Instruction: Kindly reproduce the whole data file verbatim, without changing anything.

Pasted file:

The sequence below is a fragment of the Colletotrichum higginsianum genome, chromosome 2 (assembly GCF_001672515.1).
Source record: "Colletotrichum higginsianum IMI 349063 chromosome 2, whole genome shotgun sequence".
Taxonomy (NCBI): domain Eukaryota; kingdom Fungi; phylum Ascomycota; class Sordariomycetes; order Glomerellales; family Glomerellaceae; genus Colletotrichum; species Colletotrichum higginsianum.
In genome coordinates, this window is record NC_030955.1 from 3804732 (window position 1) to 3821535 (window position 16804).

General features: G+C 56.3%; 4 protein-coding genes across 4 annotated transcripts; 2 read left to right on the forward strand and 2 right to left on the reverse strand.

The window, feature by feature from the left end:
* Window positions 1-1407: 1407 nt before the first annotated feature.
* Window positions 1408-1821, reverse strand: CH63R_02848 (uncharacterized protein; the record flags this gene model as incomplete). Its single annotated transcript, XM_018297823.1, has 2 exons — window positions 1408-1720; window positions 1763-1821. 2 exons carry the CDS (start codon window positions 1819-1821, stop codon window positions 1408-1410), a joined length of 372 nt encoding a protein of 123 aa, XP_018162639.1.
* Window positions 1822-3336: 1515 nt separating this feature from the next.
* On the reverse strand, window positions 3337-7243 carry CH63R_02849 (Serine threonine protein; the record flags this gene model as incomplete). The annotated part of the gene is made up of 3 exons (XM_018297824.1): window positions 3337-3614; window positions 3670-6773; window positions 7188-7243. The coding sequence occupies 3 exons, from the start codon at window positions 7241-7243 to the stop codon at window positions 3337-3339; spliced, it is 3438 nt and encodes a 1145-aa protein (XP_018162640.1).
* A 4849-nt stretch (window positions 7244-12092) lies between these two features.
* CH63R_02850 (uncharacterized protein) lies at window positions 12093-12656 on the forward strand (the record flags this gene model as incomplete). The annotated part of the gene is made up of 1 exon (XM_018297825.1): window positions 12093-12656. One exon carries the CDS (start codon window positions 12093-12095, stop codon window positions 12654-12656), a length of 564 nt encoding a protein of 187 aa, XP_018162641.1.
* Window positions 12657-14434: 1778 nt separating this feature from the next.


The sequence below is a fragment of the Colletotrichum higginsianum genome, chromosome 2 (assembly GCF_001672515.1).
Source record: "Colletotrichum higginsianum IMI 349063 chromosome 2, whole genome shotgun sequence".
Taxonomy (NCBI): domain Eukaryota; kingdom Fungi; phylum Ascomycota; class Sordariomycetes; order Glomerellales; family Glomerellaceae; genus Colletotrichum; species Colletotrichum higginsianum.
In genome coordinates, this window is record NC_030955.1 from 3804732 (window position 1) to 3821535 (window position 16804).

General features: G+C 56.3%; 4 protein-coding genes across 4 annotated transcripts; 2 read left to right on the forward strand and 2 right to left on the reverse strand.

The window, feature by feature from the left end:
* Window positions 1-1407: 1407 nt before the first annotated feature.
* Window positions 1408-1821, reverse strand: CH63R_02848 (uncharacterized protein; the record flags this gene model as incomplete). Its single annotated transcript, XM_018297823.1, has 2 exons — window positions 1408-1720; window positions 1763-1821. 2 exons carry the CDS (start codon window positions 1819-1821, stop codon window positions 1408-1410), a joined length of 372 nt encoding a protein of 123 aa, XP_018162639.1.
* Window positions 1822-3336: 1515 nt separating this feature from the next.
* On the reverse strand, window positions 3337-7243 carry CH63R_02849 (Serine threonine protein; the record flags this gene model as incomplete). The annotated part of the gene is made up of 3 exons (XM_018297824.1): window positions 3337-3614; window positions 3670-6773; window positions 7188-7243. The coding sequence occupies 3 exons, from the start codon at window positions 7241-7243 to the stop codon at window positions 3337-3339; spliced, it is 3438 nt and encodes a 1145-aa protein (XP_018162640.1).
* A 4849-nt stretch (window positions 7244-12092) lies between these two features.
* CH63R_02850 (uncharacterized protein) lies at window positions 12093-12656 on the forward strand (the record flags this gene model as incomplete). The annotated part of the gene is made up of 1 exon (XM_018297825.1): window positions 12093-12656. One exon carries the CDS (start codon window positions 12093-12095, stop codon window positions 12654-12656), a length of 564 nt encoding a protein of 187 aa, XP_018162641.1.
* Window positions 12657-14434: 1778 nt separating this feature from the next.